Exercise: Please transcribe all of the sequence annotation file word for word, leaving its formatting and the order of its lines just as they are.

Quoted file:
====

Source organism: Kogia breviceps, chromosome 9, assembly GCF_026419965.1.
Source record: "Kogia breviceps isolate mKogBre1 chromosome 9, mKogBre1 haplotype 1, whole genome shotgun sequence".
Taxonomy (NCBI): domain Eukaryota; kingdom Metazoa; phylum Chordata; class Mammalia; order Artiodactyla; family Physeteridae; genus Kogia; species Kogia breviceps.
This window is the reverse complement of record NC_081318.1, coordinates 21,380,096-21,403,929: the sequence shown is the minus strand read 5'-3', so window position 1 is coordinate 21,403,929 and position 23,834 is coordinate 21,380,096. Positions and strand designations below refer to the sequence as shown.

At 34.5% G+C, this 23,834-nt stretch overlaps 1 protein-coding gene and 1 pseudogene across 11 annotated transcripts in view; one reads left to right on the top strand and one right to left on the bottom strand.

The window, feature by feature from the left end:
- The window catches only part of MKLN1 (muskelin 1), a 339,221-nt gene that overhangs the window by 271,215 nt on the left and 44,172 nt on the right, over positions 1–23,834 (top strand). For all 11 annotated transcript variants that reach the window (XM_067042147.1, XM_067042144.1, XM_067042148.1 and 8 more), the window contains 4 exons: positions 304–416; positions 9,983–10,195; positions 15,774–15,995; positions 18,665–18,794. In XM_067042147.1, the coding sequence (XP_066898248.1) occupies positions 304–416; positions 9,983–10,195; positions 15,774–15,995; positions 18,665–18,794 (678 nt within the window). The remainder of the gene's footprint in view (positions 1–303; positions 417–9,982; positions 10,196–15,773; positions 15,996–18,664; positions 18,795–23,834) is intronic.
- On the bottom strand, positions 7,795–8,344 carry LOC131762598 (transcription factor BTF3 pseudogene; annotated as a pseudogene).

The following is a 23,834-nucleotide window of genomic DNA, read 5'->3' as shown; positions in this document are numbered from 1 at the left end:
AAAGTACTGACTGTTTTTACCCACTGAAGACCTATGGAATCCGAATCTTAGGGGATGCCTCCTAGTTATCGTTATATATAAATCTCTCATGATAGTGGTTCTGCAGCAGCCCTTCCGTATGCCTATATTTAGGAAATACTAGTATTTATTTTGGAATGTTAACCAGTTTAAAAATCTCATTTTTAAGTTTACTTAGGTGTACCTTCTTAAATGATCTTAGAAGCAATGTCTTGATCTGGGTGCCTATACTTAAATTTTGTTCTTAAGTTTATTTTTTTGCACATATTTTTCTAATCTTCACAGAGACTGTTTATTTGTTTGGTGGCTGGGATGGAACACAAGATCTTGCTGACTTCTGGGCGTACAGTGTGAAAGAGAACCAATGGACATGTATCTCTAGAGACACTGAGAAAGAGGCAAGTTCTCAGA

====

Source organism: Kogia breviceps, chromosome 9, assembly GCF_026419965.1.
Source record: "Kogia breviceps isolate mKogBre1 chromosome 9, mKogBre1 haplotype 1, whole genome shotgun sequence".
Taxonomy (NCBI): domain Eukaryota; kingdom Metazoa; phylum Chordata; class Mammalia; order Artiodactyla; family Physeteridae; genus Kogia; species Kogia breviceps.
This window is the reverse complement of record NC_081318.1, coordinates 21,380,096-21,403,929: the sequence shown is the minus strand read 5'-3', so window position 1 is coordinate 21,403,929 and position 23,834 is coordinate 21,380,096. Positions and strand designations below refer to the sequence as shown.

At 34.5% G+C, this 23,834-nt stretch overlaps 1 protein-coding gene and 1 pseudogene across 11 annotated transcripts in view; one reads left to right on the top strand and one right to left on the bottom strand.

The window, feature by feature from the left end:
- The window catches only part of MKLN1 (muskelin 1), a 339,221-nt gene that overhangs the window by 271,215 nt on the left and 44,172 nt on the right, over positions 1–23,834 (top strand). For all 11 annotated transcript variants that reach the window (XM_067042147.1, XM_067042144.1, XM_067042148.1 and 8 more), the window contains 4 exons: positions 304–416; positions 9,983–10,195; positions 15,774–15,995; positions 18,665–18,794. In XM_067042147.1, the coding sequence (XP_066898248.1) occupies positions 304–416; positions 9,983–10,195; positions 15,774–15,995; positions 18,665–18,794 (678 nt within the window). The remainder of the gene's footprint in view (positions 1–303; positions 417–9,982; positions 10,196–15,773; positions 15,996–18,664; positions 18,795–23,834) is intronic.
- On the bottom strand, positions 7,795–8,344 carry LOC131762598 (transcription factor BTF3 pseudogene; annotated as a pseudogene).

The following is a 23,834-nucleotide window of genomic DNA, read 5'->3' as shown; positions in this document are numbered from 1 at the left end:
AAAGTACTGACTGTTTTTACCCACTGAAGACCTATGGAATCCGAATCTTAGGGGATGCCTCCTAGTTATCGTTATATATAAATCTCTCATGATAGTGGTTCTGCAGCAGCCCTTCCGTATGCCTATATTTAGGAAATACTAGTATTTATTTTGGAATGTTAACCAGTTTAAAAATCTCATTTTTAAGTTTACTTAGGTGTACCTTCTTAAATGATCTTAGAAGCAATGTCTTGATCTGGGTGCCTATACTTAAATTTTGTTCTTAAGTTTATTTTTTTGCACATATTTTTCTAATCTTCACAGAGACTGTTTATTTGTTTGGTGGCTGGGATGGAACACAAGATCTTGCTGACTTCTGGGCGTACAGTGTGAAAGAGAACCAATGGACATGTATCTCTAGAGACACTGAGAAAGAGGCAAGTTCTCAGA